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Our nation is in the midst of celebrating the War of 1812 bicentennial and, as family history researchers, this is the time to discover those ancestors who fought in the Second War of Independence from 1812-1815. Battles and skirmishes ranged across Canada and the newly-developed United States, stretching into the Midwest, yet this military conflict is typically forgotten. Records for those who served in the War of 1812 are not readily available online or on film, although there are several places to search. The Preserve the Pensions Project is currently raising funds and digitizing the War of 1812 Pension Files, making them accessible for free on Fold3.com. Other War of 1812 materials of interest to genealogists can be found in printed volumes at The Genealogy Center.

 

When researching an ancestor who might have served from a particular state, one can locate a number of volumes within The Center’s shelves. One such item is “East Tennesseans in the War of 1812: 150 Muster Rolls, 8500 men” (973.524 T25FO) by George Fox, which transcribes the muster rolls for all East Tennessee companies. Information found within this title includes attendance, desertions, deaths, promotions and transfers. A similar item, “Ohio and the War of 1812: A Collection of Lists, Musters, and Essays” (973.524 OH3J) by Eric E. Johnson provides a variety of information ranging from abstracts of pensions; lists of captured men; muster rolls; and historical accounts of battles, laws and boundaries.

 

For those ancestors who migrated following the War, there are materials that focus on the veteran’s last residence and burial, such as “Known War of 1812 Veterans Buried in Minnesota” (977.6 F49KN) by Arthur Louis Finnell, and “Burials of the War of 1812 Veterans in the Commonwealth of Virginia” (975.5 L989B) by Mike Lyman. The latter title includes more than simply burial details. The compilers documented vital statistics and military service, providing parental and spousal information gathered from obituaries, estate records, muster and pay rolls, pensions and bounty land warrants, and marriage records.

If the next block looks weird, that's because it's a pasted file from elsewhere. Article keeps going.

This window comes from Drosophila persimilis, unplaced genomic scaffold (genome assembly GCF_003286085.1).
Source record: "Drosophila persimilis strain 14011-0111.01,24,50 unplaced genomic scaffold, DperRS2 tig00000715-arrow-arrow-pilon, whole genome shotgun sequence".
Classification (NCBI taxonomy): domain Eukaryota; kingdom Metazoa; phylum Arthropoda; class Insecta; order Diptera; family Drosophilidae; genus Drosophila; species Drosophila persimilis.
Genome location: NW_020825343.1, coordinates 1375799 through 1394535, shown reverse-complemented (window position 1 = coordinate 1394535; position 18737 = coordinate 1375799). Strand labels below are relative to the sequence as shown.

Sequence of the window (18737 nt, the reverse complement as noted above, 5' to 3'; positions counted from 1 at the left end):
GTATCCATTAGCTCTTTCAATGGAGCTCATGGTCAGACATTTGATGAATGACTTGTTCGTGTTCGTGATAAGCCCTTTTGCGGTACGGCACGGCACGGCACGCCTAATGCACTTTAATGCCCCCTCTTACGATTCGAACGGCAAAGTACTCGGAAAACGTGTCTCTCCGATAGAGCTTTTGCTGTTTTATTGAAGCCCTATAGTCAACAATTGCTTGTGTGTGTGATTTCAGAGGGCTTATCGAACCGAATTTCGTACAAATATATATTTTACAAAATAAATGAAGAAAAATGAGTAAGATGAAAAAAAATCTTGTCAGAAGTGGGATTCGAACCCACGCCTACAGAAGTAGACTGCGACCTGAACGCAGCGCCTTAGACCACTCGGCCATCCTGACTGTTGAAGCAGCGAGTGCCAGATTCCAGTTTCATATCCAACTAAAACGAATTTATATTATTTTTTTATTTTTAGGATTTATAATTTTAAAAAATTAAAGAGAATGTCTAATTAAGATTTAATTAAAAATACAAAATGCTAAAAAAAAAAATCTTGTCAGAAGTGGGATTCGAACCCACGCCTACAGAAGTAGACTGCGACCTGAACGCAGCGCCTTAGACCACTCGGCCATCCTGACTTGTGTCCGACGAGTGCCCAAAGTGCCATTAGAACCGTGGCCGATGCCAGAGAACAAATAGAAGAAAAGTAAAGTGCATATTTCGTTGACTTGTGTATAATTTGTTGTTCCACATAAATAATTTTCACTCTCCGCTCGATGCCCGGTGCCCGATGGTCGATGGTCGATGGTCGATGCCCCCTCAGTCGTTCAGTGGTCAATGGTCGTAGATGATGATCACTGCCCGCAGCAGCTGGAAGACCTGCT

If seeking an ancestor who lived in the United States during the War of 1812 era, consider searching The Genealogy Center catalog for the keywords “War of 1812” or narrow the search parameters by limiting to a specific state or region. And for those interested in learning more about the Preserve the Pensions’ War of 1812 Pension Digitization Project, visit www.PreservethePensions.org.

 

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Online Searchable Death Indexes & Records

by Delia Bourne

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Evidence of a death can often be the first link to a person’s life, be it a death record, an obituary or cemetery listings. Online Searchable Death Indexes & Records, www.DeathIndexes.com, is often my first stop when seeking 20th- and 21st-century deaths in the United States. The main page also includes links to various Social Security Death Index sites, a general Online Obituaries Guide and Genealogy Records & Resources.

 

The page is very easy to navigate. Select the state you wish to search, or one of the Big City Guides (Chicago, Cincinnati, Cleveland, Detroit, Los Angeles, New York and St. Louis). Information varies from state to state. First on the state’s list are links to statewide death and obituary indexes. Then links are listed by county. The links are to a wide variety of sites. These include, but are not limited to, USGenWeb pages, the websites of genealogical and historical societies and libraries (like The Genealogy Center), and large database sites, such as Ancestry.com. The entries often include the dates of coverage as well as a notation indicating whether it is linking to a subscription (fee-based) website.

 

Of course, what is found can actually provide more information than might be expected. For example, there is a link for Daviess County, Kentucky, which led to the Owensboro Area Obituary Index and Abstracts, 1842 to present, a database hosted by the Daviess County Public Library Kentucky Room. A search of the surname Daly provided a number of hits, including one for an Owensboro Messenger obituary for Narcisus Daly, who died in 1947 in Pleasant Ridge at age 91. A note on the abstract also cites an Owensboro Inquirer article on page 5 in the January 16, 1898, issue which notes that “Miss Delia Daley (sic) of the Pleasant Ridge neighborhood & E. M. Holt of Galveston, TX will be married on 18 January 1898 in Owensboro, she is a niece by marriage of Dr. E. B. McCormick of Owensboro.” No mention is made that Delia Daly was the daughter of Emilius and Narcissa Daly (the subject of the obituary), and married Edward M. Holt, though family members in the know will be pleased to have the citation for the 1898 article.